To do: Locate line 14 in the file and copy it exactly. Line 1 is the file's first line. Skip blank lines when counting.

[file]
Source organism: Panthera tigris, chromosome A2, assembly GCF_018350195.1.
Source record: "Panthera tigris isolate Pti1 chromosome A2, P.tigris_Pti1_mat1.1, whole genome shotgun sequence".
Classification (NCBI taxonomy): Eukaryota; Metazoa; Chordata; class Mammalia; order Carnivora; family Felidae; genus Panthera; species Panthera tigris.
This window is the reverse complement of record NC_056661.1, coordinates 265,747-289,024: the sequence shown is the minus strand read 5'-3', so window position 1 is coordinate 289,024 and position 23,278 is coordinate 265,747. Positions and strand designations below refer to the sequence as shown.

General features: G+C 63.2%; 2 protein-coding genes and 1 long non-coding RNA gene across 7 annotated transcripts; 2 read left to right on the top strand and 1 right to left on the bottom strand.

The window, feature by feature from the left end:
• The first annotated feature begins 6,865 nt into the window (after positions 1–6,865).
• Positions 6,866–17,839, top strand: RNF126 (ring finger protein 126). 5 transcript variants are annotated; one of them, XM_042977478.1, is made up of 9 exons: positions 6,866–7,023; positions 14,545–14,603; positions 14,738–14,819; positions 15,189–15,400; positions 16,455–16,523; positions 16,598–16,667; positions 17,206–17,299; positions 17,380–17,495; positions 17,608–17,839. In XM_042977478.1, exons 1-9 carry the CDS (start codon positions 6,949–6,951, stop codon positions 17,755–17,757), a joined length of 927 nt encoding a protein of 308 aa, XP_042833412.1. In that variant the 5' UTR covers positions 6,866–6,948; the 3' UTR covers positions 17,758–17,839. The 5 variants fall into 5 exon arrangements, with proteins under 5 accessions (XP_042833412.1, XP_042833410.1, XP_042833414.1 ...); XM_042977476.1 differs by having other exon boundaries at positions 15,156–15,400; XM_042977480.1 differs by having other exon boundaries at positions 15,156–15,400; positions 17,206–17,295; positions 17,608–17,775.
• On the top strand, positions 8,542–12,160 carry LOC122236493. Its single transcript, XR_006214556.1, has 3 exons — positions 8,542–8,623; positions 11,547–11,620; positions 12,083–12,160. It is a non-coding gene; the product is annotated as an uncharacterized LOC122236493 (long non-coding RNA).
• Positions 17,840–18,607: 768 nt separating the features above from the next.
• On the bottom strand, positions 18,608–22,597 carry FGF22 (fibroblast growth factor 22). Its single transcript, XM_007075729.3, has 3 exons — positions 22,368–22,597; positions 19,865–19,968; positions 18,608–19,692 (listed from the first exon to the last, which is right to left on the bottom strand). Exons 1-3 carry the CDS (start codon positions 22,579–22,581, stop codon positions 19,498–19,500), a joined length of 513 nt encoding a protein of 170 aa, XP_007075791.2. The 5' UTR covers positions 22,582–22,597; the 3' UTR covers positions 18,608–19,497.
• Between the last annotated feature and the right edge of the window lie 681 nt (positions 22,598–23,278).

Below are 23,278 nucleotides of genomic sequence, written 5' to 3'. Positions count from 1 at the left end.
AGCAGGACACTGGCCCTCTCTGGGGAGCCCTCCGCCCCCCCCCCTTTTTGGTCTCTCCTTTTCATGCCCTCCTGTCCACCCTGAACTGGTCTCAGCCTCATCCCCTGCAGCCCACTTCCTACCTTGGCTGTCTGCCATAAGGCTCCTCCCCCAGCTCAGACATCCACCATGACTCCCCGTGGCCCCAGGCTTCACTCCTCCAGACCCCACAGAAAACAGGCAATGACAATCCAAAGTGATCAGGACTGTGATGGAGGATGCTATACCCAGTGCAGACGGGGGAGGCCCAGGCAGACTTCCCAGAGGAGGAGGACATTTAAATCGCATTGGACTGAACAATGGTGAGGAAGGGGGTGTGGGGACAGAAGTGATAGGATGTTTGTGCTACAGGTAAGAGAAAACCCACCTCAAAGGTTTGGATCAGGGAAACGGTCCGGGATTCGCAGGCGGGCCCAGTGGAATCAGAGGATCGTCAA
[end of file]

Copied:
AGCAGGACACTGGCCCTCTCTGGGGAGCCCTCCGCCCCCCCCCCTTTTTGGTCTCTCCTTTTCATGCCCTCCTGTCCACCCTGAACTGGTCTCAGCCTCATCCCCTGCAGCCCACTTCCTACCTTGGCTGTCTGCCATAAGGCTCCTCCCCCAGCTCAGACATCCACCATGACTCCCCGTGGCCCCAGGCTTCACTCCTCCAGACCCCACAGAAAACAGGCAATGACAATCCAAAGTGATCAGGACTGTGATGGAGGATGCTATACCCAGTGCAGACGGGGGAGGCCCAGGCAGACTTCCCAGAGGAGGAGGACATTTAAATCGCATTGGACTGAACAATGGTGAGGAAGGGGGTGTGGGGACAGAAGTGATAGGATGTTTGTGCTACAGGTAAGAGAAAACCCACCTCAAAGGTTTGGATCAGGGAAACGGTCCGGGATTCGCAGGCGGGCCCAGTGGAATCAGAGGATCGTCAA